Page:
Continuing recollections of Dora farm life in the 1950s: Basketball and learning how to gamble
Editor’s note: Sections of these 1950s Dora-area reminiscences by former Ozark County resident Martin Capages Jr. will be reprinted in the Ozark County Times as space allows. Capages, a Ph.D. University of Missouri-Rolla graduate and the retired former owner of ARIS Engineering in Ozark, attended seventh, eighth and ninth grades in Dora. He can be contacted at 2638 E. Wildwood Road, Springfield, MO 65804; 417-883-5621 or email@example.com. This week’s section picks up as Martin continues his freshman year at Dora High School in the fall of 1958. Basketball season has begun...
Learning how not to gamble
Another social event was the Dora Carnival or the Dora Picnic. It was not a school event. It was fun, cotton candy, bumper cars and carnies. The carnies had a “spin the wheel” game, and I had four quarters. I bet a quarter and spun the wheel. I won a dime plus my quarter back. I went again with the same results. I made it to a profit of 50 cents; then my luck changed. I kept losing until I got down to my last two quarters. I figured out that the wheel was rigged. I needed my quarters for the skating rink and a Coke. The lesson was learned: Quit when you’re ahead or don’t gamble at all, preferably the latter.
High schoolers didn’t play softball. It was hard ball and apparently wasn’t for freshman because I don’t remember being on a freshman hardball team. The school had changed in other ways too. We now had a new gymnasium and a new basketball coach, Paul Batesel, fresh out of college. It was his first teaching and coaching job. He taught freshman math and coached the varsity and B team basketball squads.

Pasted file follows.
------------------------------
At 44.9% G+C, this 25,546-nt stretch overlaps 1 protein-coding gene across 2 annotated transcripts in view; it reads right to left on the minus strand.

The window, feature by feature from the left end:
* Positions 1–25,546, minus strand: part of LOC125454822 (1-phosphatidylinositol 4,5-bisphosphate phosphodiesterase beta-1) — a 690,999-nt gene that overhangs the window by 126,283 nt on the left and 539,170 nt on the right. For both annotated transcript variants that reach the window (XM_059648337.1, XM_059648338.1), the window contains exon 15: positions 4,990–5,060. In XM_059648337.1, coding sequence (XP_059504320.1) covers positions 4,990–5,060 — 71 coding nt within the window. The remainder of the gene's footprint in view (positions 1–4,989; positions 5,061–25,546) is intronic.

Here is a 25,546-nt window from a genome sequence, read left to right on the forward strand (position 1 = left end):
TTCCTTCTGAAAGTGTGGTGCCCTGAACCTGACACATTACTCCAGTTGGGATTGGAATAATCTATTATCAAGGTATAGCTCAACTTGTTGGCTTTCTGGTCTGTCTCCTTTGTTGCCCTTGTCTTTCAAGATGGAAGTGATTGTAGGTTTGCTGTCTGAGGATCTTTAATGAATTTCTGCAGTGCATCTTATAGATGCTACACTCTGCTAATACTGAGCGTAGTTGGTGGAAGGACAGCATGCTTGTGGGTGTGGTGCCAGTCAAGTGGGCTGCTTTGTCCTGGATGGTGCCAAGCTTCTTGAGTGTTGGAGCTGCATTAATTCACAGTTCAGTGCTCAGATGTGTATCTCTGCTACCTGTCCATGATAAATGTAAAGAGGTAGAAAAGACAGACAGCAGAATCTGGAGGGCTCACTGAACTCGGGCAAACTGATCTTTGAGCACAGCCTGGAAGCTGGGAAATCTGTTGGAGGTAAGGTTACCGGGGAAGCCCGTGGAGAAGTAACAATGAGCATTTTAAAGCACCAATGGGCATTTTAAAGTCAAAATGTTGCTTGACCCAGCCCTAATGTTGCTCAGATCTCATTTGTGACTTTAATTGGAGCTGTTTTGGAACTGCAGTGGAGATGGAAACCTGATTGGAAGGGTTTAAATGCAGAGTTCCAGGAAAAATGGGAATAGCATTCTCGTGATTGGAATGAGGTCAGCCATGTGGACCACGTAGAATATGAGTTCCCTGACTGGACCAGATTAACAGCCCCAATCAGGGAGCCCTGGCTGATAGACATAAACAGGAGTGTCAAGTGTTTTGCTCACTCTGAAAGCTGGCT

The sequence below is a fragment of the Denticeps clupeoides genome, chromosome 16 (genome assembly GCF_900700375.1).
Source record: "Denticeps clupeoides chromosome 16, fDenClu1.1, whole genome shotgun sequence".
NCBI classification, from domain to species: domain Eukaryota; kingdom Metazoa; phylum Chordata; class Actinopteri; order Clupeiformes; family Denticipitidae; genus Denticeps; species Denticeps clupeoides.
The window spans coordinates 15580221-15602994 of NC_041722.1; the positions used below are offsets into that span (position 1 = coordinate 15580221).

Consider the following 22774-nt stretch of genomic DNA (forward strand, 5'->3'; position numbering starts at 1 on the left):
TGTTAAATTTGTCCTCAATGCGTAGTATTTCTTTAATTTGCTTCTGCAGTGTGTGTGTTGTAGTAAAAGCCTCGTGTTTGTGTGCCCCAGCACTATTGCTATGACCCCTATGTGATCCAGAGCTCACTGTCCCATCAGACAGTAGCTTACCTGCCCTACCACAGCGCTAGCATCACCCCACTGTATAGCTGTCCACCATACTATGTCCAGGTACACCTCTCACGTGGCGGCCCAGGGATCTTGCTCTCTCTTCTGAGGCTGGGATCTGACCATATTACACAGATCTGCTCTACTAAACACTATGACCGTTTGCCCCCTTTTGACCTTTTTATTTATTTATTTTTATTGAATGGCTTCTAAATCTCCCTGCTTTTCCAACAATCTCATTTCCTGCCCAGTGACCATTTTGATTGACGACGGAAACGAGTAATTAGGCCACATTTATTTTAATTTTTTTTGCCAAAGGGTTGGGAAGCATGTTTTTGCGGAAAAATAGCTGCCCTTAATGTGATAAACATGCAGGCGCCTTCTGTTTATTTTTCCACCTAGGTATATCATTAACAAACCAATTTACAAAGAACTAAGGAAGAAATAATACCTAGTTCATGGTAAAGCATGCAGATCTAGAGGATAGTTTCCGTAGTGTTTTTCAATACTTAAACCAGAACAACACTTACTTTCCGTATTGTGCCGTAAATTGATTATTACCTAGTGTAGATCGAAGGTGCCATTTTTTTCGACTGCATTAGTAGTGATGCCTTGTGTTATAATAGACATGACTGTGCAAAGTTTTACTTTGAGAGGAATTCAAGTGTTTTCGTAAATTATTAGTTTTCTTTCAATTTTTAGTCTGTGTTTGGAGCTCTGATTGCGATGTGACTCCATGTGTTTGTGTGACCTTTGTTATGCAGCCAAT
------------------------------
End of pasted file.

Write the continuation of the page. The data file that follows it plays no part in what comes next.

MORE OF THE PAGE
Back in Millington, I had learned to dribble and shoot layups. Not even the seniors at Dora had done that in a gymnasium with wood floors. As a freshman, I played on the B team and varsity - “the A team.” Freshman and sophomores played on the B team. Three sophomores played on the varsity team, my two friends Kelly Martin and Jerry Birdsong and a new-to-me kid, Sonny DeBoard. He was the best all-around player on the team, and I copied every move he made.
Our best set shooter was John Hamby. He rarely missed a shot. John had a unique, unorthodox style that drove Coach Batesel to distraction. But Sonny was a crazy man dribbling. He would imitate the Harlem Globe Trotters. His layup shots were incredible. I concentrated on jump shots and modeled my style after the pros and a kid who played for Bakersfield – which had trounced both our A and B teams. I played in both games but only touched the ball twice in the varsity game. Missed a layup and hit a jump shot – but it was enough to earn a varsity letter as a freshman.
Sonny DeBoard had all the gear. He even had a gym bag. I had to carry my basketball shoes, warmups and game uniform in a brown paper sack.
I was usually the youngest in class because my birthday was in late August. It didn’t hurt my grades, but I had some unfounded worries about showering with the slightly more mature male teammates. Then puberty took over, just in time.
Coach Batesel was only a couple years older than some of the seniors. I admired coach Batesel and thought he did a good job as a rookie.
To be continued.